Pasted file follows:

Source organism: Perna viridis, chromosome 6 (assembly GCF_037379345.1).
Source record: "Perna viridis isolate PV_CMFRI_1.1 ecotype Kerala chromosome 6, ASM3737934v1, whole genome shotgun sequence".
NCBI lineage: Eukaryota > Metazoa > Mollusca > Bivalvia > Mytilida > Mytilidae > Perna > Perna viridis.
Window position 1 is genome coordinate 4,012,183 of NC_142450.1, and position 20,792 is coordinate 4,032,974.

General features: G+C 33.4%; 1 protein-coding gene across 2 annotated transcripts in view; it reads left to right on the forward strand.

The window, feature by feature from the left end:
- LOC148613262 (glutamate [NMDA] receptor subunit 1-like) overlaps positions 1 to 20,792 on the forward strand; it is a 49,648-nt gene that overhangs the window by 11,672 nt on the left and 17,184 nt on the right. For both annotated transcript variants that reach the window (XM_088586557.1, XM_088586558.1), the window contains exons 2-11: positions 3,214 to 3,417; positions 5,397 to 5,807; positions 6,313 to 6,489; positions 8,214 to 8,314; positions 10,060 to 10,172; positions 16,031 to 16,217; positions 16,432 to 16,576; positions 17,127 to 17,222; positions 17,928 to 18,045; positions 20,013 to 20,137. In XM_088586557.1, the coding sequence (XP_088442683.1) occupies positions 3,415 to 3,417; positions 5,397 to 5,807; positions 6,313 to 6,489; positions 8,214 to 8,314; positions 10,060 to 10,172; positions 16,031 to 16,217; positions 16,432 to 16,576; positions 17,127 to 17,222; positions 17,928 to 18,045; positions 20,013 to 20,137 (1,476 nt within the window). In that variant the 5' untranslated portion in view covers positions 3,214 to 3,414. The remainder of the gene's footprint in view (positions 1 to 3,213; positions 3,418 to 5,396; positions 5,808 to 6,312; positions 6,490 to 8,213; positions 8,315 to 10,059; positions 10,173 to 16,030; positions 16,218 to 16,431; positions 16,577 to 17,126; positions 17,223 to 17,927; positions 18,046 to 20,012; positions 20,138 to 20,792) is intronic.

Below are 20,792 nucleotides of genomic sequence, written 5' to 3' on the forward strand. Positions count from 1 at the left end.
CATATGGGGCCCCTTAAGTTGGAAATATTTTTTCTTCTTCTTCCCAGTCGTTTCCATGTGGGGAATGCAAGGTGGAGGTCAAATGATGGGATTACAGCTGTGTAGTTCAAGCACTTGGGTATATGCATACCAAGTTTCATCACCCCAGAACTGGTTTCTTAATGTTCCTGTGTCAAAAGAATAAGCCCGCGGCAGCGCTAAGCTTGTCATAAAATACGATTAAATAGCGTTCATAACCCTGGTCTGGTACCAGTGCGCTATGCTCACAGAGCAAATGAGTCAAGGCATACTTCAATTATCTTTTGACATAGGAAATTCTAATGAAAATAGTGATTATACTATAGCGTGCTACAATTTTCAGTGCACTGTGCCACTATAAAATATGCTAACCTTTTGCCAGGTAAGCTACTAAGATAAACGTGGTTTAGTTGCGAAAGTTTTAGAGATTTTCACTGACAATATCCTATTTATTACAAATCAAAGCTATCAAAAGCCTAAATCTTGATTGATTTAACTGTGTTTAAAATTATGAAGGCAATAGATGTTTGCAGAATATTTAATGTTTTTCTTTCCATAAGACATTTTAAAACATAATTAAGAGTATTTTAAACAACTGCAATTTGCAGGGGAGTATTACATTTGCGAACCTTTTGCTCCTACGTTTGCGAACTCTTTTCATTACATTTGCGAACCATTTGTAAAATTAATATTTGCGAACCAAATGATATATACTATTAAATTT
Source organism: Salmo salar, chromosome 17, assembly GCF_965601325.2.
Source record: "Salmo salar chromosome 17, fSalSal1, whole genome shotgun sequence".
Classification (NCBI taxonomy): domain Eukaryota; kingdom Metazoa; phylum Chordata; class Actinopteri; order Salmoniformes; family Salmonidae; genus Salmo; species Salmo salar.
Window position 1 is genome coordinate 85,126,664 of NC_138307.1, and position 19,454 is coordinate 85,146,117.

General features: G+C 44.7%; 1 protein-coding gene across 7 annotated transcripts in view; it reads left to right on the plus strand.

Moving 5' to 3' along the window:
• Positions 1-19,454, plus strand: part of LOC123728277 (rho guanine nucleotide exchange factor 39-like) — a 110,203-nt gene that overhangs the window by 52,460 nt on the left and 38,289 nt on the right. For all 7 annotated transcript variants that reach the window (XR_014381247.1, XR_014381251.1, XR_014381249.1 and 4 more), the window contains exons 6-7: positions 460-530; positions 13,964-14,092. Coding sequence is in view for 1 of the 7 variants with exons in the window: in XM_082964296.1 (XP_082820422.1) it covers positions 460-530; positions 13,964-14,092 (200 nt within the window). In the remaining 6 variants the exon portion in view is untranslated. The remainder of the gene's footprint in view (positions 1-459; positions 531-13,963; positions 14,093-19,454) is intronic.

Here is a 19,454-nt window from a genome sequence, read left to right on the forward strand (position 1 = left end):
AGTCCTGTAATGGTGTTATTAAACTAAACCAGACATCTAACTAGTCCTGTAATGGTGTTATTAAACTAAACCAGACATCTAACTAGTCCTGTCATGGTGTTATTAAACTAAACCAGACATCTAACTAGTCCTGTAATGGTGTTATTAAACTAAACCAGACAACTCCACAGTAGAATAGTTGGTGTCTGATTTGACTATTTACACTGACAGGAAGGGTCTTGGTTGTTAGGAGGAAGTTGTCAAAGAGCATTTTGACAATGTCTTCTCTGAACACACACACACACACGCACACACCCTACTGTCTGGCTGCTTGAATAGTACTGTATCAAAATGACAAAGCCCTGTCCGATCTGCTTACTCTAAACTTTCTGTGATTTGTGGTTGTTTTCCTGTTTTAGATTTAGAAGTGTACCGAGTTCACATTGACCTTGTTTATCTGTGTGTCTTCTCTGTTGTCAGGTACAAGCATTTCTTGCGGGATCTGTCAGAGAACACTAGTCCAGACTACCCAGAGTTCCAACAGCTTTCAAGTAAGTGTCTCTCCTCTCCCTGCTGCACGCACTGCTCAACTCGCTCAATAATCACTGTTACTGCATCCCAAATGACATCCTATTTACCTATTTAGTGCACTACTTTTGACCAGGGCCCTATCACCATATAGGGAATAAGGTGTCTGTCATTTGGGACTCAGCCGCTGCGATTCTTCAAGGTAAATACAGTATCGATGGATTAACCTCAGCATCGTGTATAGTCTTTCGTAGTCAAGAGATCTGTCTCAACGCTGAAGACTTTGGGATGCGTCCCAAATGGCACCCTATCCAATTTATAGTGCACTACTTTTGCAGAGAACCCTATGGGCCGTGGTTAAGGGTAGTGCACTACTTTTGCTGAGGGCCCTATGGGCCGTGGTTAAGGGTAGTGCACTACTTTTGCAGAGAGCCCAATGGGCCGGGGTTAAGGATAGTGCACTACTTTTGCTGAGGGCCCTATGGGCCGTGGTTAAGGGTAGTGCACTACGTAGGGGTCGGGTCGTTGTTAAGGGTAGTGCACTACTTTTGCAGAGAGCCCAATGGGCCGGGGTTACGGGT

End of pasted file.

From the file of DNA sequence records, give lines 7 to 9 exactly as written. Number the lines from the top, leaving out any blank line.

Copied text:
- LOC148613262 (glutamate [NMDA] receptor subunit 1-like) overlaps positions 1 to 20,792 on the forward strand; it is a 49,648-nt gene that overhangs the window by 11,672 nt on the left and 17,184 nt on the right. For both annotated transcript variants that reach the window (XM_088586557.1, XM_088586558.1), the window contains exons 2-11: positions 3,214 to 3,417; positions 5,397 to 5,807; positions 6,313 to 6,489; positions 8,214 to 8,314; positions 10,060 to 10,172; positions 16,031 to 16,217; positions 16,432 to 16,576; positions 17,127 to 17,222; positions 17,928 to 18,045; positions 20,013 to 20,137. In XM_088586557.1, the coding sequence (XP_088442683.1) occupies positions 3,415 to 3,417; positions 5,397 to 5,807; positions 6,313 to 6,489; positions 8,214 to 8,314; positions 10,060 to 10,172; positions 16,031 to 16,217; positions 16,432 to 16,576; positions 17,127 to 17,222; positions 17,928 to 18,045; positions 20,013 to 20,137 (1,476 nt within the window). In that variant the 5' untranslated portion in view covers positions 3,214 to 3,414. The remainder of the gene's footprint in view (positions 1 to 3,213; positions 3,418 to 5,396; positions 5,808 to 6,312; positions 6,490 to 8,213; positions 8,315 to 10,059; positions 10,173 to 16,030; positions 16,218 to 16,431; positions 16,577 to 17,126; positions 17,223 to 17,927; positions 18,046 to 20,012; positions 20,138 to 20,792) is intronic.

Below are 20,792 nucleotides of genomic sequence, written 5' to 3' on the forward strand. Positions count from 1 at the left end.
CATATGGGGCCCCTTAAGTTGGAAATATTTTTTCTTCTTCTTCCCAGTCGTTTCCATGTGGGGAATGCAAGGTGGAGGTCAAATGATGGGATTACAGCTGTGTAGTTCAAGCACTTGGGTATATGCATACCAAGTTTCATCACCCCAGAACTGGTTTCTTAATGTTCCTGTGTCAAAAGAATAAGCCCGCGGCAGCGCTAAGCTTGTCATAAAATACGATTAAATAGCGTTCATAACCCTGGTCTGGTACCAGTGCGCTATGCTCACAGAGCAAATGAGTCAAGGCATACTTCAATTATCTTTTGACATAGGAAATTCTAATGAAAATAGTGATTATACTATAGCGTGCTACAATTTTCAGTGCACTGTGCCACTATAAAATATGCTAACCTTTTGCCAGGTAAGCTACTAAGATAAACGTGGTTTAGTTGCGAAAGTTTTAGAGATTTTCACTGACAATATCCTATTTATTACAAATCAAAGCTATCAAAAGCCTAAATCTTGATTGATTTAACTGTGTTTAAAATTATGAAGGCAATAGATGTTTGCAGAATATTTAATGTTTTTCTTTCCATAAGACATTTTAAAACATAATTAAGAGTATTTTAAACAACTGCAATTTGCAGGGGAGTATTACATTTGCGAACCTTTTGCTCCTACGTTTGCGAACTCTTTTCATTACATTTGCGAACCATTTGTAAAATTAATATTTGCGAACCAAATGATATATACTATTAAATTT